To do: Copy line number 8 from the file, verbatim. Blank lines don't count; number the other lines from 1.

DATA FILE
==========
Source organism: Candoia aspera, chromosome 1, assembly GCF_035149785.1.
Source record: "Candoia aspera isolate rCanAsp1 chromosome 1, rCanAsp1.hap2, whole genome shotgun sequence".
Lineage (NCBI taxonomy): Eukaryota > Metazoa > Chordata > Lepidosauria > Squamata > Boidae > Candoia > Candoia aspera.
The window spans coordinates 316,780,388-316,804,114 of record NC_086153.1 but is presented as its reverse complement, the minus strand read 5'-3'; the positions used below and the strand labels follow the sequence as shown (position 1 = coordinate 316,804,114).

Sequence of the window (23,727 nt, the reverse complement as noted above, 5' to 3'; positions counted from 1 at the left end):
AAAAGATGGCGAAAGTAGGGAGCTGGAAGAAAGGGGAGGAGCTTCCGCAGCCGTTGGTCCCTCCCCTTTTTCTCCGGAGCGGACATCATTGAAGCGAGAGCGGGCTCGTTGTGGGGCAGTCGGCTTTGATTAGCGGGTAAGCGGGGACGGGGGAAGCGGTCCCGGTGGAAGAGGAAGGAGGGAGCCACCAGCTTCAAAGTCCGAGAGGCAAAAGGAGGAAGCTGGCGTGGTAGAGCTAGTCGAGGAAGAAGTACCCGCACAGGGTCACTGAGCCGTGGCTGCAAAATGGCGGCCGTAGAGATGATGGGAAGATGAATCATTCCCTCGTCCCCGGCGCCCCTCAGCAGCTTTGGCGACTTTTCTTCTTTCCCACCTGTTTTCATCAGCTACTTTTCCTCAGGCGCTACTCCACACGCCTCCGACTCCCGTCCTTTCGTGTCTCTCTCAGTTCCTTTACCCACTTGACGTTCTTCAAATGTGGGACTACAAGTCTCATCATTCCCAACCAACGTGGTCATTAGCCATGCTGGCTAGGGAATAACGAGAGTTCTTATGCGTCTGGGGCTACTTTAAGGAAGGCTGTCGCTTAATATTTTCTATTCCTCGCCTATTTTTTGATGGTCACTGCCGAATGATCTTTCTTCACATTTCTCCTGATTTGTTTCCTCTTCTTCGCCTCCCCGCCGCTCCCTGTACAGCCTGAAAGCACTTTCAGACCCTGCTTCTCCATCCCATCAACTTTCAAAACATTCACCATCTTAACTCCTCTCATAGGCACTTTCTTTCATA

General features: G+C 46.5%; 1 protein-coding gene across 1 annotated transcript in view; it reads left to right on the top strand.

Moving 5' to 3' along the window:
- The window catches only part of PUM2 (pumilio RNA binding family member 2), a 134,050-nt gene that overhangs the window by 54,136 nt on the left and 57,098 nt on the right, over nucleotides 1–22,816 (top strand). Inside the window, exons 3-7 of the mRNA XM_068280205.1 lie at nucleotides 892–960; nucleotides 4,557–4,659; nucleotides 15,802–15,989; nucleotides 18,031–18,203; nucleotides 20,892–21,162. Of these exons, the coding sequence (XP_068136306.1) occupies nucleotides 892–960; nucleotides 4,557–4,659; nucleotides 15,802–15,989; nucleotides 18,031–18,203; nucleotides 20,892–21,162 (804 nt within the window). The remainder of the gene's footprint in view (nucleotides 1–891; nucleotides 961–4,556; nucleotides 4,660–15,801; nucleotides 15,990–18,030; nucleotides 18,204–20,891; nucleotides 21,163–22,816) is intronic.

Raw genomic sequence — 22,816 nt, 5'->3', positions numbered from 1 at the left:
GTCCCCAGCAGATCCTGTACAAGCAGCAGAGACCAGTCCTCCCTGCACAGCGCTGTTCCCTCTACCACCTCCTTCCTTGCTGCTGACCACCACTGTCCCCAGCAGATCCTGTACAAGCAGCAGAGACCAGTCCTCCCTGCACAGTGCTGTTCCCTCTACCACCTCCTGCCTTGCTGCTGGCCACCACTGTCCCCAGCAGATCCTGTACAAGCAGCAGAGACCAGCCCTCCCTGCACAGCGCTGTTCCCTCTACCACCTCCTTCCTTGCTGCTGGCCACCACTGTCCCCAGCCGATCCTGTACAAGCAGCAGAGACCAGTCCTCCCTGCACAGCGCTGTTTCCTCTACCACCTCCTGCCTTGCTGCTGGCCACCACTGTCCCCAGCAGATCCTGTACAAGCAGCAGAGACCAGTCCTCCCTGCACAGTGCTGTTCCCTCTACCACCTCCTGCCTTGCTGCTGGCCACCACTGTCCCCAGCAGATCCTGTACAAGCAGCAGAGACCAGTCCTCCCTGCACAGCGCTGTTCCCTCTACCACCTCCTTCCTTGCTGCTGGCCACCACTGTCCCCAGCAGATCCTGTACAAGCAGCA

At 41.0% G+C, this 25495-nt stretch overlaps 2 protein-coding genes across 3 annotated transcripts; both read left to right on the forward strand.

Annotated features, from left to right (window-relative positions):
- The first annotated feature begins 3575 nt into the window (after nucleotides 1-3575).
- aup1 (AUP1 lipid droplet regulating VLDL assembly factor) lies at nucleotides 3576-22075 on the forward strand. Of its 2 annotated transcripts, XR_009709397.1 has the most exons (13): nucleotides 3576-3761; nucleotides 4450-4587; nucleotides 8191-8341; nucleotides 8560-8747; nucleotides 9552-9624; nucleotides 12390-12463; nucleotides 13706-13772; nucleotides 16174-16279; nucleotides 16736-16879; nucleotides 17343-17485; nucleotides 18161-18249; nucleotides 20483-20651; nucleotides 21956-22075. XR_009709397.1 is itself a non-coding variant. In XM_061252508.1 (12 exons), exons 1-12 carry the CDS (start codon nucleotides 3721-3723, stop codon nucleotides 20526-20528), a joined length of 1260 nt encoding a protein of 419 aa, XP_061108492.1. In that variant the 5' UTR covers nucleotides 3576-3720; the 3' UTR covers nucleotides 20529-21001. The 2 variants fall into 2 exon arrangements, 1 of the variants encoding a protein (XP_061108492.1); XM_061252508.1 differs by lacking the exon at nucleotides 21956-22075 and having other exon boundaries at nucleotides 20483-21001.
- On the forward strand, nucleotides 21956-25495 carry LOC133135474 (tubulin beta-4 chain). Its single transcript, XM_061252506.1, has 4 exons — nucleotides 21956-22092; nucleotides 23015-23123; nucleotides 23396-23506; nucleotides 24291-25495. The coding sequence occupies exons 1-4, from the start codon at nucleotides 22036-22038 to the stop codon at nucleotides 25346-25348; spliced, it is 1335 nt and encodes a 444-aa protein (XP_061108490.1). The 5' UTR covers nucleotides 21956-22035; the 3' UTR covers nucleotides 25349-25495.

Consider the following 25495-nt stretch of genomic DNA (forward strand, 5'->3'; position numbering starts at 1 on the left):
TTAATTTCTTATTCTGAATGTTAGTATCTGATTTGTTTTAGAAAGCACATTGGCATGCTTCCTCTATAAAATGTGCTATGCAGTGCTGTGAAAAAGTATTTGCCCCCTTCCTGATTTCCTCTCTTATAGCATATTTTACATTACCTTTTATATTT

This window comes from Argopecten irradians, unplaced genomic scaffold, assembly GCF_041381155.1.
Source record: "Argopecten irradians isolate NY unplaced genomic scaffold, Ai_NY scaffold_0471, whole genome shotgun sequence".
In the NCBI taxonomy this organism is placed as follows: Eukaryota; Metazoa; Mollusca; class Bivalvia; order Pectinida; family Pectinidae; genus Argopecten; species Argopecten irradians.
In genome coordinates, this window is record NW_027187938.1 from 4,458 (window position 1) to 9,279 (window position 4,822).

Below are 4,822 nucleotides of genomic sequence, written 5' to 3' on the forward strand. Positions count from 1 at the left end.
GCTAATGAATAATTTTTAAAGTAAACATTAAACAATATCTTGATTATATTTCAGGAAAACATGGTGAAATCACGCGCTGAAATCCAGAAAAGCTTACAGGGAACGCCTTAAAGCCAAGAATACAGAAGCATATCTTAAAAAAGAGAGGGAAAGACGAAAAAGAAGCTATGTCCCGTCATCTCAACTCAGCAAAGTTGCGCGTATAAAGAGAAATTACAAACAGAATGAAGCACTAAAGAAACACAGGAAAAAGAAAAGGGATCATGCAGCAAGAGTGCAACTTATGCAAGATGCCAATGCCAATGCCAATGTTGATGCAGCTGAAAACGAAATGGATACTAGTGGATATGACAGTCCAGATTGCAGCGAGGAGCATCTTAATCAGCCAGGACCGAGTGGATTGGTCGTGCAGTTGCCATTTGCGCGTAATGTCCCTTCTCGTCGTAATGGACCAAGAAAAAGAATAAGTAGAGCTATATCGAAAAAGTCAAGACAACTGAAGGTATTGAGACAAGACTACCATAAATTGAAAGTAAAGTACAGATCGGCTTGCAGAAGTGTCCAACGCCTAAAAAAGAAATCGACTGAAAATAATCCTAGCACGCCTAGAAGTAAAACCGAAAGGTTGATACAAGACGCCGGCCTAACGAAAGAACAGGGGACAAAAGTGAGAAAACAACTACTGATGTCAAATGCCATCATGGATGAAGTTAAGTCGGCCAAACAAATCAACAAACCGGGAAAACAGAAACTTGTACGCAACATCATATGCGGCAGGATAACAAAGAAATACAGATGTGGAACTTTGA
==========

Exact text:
Moving 5' to 3' along the window: